Sunday, November 30, 2008

Good rule, bad rule

Some commonly accepted style rules are simply wrong, such as the high-school-English rules against initial conjunctions and terminal prepositions. The plain-language school denies it, yet the foregoing rules aren’t entirely bad: their use must be limited to creating rebuttable usage presumptions. As absolute rules, they have been discredited in popular culture, discredited excessively, even the presumption in the rules’ penumbra silenced.

New misguided rules waited in the wings. Today, authorities advance a rule as unfounded as the above positional prerogatives. The vogue rule assigns unalterable sentential roles to “that” and “which.” Recognized writers don’t follow this rule, and, even as policy recommendation, it offends Clarity. The putative rule assigns “that” to restrictive clauses and “which” to nonrestrictive, redundant to comma usage. Redundancy should be avoided: A single distinguishing cue for each distinct response is best for overlearned performances, such as comma recognition.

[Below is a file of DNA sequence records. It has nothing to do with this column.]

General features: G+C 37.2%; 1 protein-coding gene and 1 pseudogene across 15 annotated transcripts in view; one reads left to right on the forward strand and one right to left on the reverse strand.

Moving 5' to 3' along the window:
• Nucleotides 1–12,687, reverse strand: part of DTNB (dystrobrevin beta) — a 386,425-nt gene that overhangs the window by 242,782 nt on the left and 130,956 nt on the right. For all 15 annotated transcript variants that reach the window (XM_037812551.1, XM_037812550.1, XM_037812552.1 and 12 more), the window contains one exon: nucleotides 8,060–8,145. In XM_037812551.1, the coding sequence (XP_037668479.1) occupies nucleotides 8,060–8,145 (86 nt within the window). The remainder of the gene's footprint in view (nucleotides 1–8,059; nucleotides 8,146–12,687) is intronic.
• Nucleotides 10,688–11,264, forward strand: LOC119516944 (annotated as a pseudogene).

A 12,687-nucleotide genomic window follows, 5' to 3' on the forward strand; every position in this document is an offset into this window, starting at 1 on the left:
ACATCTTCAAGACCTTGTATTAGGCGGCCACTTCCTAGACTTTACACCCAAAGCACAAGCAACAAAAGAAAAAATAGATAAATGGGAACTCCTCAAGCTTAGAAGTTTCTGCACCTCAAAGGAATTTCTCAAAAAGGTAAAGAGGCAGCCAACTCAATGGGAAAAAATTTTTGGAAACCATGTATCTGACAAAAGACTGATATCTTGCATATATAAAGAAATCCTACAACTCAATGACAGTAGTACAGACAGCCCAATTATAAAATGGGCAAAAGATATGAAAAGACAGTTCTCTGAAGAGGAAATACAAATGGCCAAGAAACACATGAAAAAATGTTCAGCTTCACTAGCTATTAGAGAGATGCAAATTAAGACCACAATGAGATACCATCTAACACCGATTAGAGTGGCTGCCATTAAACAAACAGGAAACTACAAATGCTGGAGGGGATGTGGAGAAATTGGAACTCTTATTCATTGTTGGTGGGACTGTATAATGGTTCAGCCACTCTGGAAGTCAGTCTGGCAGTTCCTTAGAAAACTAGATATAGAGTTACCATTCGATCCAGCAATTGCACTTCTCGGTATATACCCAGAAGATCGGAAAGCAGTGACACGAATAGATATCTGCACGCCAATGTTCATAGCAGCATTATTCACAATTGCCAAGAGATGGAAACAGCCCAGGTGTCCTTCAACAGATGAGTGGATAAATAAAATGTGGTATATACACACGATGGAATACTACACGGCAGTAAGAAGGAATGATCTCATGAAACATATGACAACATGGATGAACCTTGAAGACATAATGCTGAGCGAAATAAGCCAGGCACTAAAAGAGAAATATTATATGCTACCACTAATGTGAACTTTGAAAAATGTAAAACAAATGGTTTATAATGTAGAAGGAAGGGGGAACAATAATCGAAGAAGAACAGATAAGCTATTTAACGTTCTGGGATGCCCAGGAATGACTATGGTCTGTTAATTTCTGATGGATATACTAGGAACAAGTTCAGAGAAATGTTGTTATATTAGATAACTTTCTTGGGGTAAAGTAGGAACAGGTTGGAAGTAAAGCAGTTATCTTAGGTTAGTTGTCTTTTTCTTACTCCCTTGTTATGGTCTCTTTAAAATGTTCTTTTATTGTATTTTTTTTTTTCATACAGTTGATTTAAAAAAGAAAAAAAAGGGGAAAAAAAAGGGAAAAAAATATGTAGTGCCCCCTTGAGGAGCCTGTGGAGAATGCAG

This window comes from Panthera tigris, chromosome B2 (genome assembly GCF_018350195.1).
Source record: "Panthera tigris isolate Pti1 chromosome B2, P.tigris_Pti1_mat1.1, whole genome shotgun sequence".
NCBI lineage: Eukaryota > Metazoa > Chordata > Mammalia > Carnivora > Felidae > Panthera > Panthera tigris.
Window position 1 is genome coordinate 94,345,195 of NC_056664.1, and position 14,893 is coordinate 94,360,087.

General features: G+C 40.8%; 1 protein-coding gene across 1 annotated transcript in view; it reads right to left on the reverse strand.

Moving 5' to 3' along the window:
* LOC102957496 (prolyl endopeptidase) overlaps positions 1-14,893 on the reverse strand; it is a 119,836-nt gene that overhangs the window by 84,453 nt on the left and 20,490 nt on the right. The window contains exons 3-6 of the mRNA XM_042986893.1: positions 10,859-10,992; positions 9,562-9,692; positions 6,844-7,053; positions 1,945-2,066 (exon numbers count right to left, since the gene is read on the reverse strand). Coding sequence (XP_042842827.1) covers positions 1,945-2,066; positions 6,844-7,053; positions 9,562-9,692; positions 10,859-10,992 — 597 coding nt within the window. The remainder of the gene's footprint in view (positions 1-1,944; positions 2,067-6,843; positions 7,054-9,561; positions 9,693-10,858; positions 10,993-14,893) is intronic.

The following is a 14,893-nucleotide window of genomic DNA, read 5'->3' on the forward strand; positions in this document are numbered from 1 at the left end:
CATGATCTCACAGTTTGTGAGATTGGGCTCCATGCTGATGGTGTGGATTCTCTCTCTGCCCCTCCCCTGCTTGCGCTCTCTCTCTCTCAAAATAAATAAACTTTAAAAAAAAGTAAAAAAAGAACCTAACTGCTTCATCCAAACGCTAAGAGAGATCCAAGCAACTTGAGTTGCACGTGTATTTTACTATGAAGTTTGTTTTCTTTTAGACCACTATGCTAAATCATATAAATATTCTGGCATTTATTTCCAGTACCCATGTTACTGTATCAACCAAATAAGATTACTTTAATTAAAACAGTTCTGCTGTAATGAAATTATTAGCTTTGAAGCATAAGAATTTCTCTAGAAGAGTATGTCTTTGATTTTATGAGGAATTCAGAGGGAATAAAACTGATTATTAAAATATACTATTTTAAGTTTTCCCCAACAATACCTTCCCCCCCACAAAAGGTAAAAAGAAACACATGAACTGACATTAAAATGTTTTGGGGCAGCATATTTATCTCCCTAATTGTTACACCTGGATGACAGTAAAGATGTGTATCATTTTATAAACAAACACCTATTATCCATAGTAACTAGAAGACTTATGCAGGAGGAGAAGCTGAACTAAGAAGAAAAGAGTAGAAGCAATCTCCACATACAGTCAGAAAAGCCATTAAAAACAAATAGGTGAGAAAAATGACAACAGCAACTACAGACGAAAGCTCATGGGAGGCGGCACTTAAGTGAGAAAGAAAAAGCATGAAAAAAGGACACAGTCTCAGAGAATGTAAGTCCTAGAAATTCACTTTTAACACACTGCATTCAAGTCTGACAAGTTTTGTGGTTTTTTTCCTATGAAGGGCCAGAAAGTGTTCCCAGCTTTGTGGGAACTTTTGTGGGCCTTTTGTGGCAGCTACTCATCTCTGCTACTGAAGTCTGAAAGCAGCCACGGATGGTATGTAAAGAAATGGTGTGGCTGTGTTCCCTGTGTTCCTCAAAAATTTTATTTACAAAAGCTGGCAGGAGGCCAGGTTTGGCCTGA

Don't conclude seemingly arbitrary, picayune rules—even those lacking expert endorsement, like the “and, but” rule and the “to, for” rules, above—are always invalid. At least one rule deserving wide recognition gets scant respect in obscure but esteemed sources listing too many comma uses to learn. According to this obscure rule, a causal adverbial clause beginning with “because” is always restrictive and, “since,” nonrestrictive. In its temporal sense, however, “since” always introduces a nonrestrictive clause, the rule's main payoff. These examples of restrictive and nonrestrictive causal adverbial clauses come from another of my blogs:

Canatella 1 found that the Younger abstention doctrine, which protects ongoing state proceedings from federal court interference, did not compel case dismissal, since Canatella filed before the State Bar served him a case-initiating Notice of Disciplinary Charges.

Gentile's practical import is that in 1991 it had already foreclosed opposing disbarment for frivolous filings because they are believed expressive.

Evaluating ghostwriters, you shouldn’t assume breaking a rule resting only on traditional acknowledgment is error. Clarity trumps pedantry.

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